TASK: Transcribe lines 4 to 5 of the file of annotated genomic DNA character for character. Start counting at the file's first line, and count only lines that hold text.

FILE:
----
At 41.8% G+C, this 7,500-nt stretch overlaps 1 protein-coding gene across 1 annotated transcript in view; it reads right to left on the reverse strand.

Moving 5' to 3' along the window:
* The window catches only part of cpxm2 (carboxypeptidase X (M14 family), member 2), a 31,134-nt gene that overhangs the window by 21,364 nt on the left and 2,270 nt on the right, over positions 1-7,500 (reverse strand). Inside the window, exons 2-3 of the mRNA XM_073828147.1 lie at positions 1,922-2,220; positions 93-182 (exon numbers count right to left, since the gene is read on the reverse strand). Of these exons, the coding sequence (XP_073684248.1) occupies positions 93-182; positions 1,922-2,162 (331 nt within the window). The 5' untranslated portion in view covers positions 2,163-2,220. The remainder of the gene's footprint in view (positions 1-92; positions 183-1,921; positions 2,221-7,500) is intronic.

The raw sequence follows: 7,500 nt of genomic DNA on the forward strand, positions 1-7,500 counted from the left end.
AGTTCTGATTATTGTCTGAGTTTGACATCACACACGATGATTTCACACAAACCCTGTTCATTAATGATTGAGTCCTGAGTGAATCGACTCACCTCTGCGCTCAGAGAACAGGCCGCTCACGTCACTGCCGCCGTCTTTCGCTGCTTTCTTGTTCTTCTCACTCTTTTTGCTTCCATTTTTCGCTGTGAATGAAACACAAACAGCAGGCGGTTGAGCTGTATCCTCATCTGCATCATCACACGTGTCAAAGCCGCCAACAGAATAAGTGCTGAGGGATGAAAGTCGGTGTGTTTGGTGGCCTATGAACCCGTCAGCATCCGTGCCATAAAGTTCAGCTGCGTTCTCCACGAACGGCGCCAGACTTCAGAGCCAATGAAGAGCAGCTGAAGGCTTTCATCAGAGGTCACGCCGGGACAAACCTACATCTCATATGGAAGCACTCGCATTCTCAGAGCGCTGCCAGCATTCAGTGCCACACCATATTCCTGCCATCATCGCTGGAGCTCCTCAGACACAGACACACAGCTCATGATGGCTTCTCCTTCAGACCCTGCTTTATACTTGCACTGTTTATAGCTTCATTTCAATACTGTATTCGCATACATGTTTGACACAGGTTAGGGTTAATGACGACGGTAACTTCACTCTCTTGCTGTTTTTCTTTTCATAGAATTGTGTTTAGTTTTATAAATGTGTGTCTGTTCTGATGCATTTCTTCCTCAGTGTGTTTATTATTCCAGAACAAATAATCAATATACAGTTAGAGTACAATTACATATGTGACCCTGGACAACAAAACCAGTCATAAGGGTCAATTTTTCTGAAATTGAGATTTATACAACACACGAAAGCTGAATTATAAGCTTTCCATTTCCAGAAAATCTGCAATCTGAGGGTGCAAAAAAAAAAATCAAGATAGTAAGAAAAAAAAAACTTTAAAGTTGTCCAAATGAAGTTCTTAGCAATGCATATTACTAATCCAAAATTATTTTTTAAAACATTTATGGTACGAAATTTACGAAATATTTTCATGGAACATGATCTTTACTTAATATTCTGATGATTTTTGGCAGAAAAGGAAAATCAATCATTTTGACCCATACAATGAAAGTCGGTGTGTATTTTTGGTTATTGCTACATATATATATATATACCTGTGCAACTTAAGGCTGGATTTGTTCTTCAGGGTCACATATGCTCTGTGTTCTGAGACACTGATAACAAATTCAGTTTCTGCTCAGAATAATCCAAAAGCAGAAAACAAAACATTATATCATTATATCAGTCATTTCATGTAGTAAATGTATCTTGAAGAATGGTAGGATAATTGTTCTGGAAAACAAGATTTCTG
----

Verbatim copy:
The raw sequence follows: 7,500 nt of genomic DNA on the forward strand, positions 1-7,500 counted from the left end.
AGTTCTGATTATTGTCTGAGTTTGACATCACACACGATGATTTCACACAAACCCTGTTCATTAATGATTGAGTCCTGAGTGAATCGACTCACCTCTGCGCTCAGAGAACAGGCCGCTCACGTCACTGCCGCCGTCTTTCGCTGCTTTCTTGTTCTTCTCACTCTTTTTGCTTCCATTTTTCGCTGTGAATGAAACACAAACAGCAGGCGGTTGAGCTGTATCCTCATCTGCATCATCACACGTGTCAAAGCCGCCAACAGAATAAGTGCTGAGGGATGAAAGTCGGTGTGTTTGGTGGCCTATGAACCCGTCAGCATCCGTGCCATAAAGTTCAGCTGCGTTCTCCACGAACGGCGCCAGACTTCAGAGCCAATGAAGAGCAGCTGAAGGCTTTCATCAGAGGTCACGCCGGGACAAACCTACATCTCATATGGAAGCACTCGCATTCTCAGAGCGCTGCCAGCATTCAGTGCCACACCATATTCCTGCCATCATCGCTGGAGCTCCTCAGACACAGACACACAGCTCATGATGGCTTCTCCTTCAGACCCTGCTTTATACTTGCACTGTTTATAGCTTCATTTCAATACTGTATTCGCATACATGTTTGACACAGGTTAGGGTTAATGACGACGGTAACTTCACTCTCTTGCTGTTTTTCTTTTCATAGAATTGTGTTTAGTTTTATAAATGTGTGTCTGTTCTGATGCATTTCTTCCTCAGTGTGTTTATTATTCCAGAACAAATAATCAATATACAGTTAGAGTACAATTACATATGTGACCCTGGACAACAAAACCAGTCATAAGGGTCAATTTTTCTGAAATTGAGATTTATACAACACACGAAAGCTGAATTATAAGCTTTCCATTTCCAGAAAATCTGCAATCTGAGGGTGCAAAAAAAAAAATCAAGATAGTAAGAAAAAAAAAACTTTAAAGTTGTCCAAATGAAGTTCTTAGCAATGCATATTACTAATCCAAAATTATTTTTTAAAACATTTATGGTACGAAATTTACGAAATATTTTCATGGAACATGATCTTTACTTAATATTCTGATGATTTTTGGCAGAAAAGGAAAATCAATCATTTTGACCCATACAATGAAAGTCGGTGTGTATTTTTGGTTATTGCTACATATATATATATATACCTGTGCAACTTAAGGCTGGATTTGTTCTTCAGGGTCACATATGCTCTGTGTTCTGAGACACTGATAACAAATTCAGTTTCTGCTCAGAATAATCCAAAAGCAGAAAACAAAACATTATATCATTATATCAGTCATTTCATGTAGTAAATGTATCTTGAAGAATGGTAGGATAATTGTTCTGGAAAACAAGATTTCTG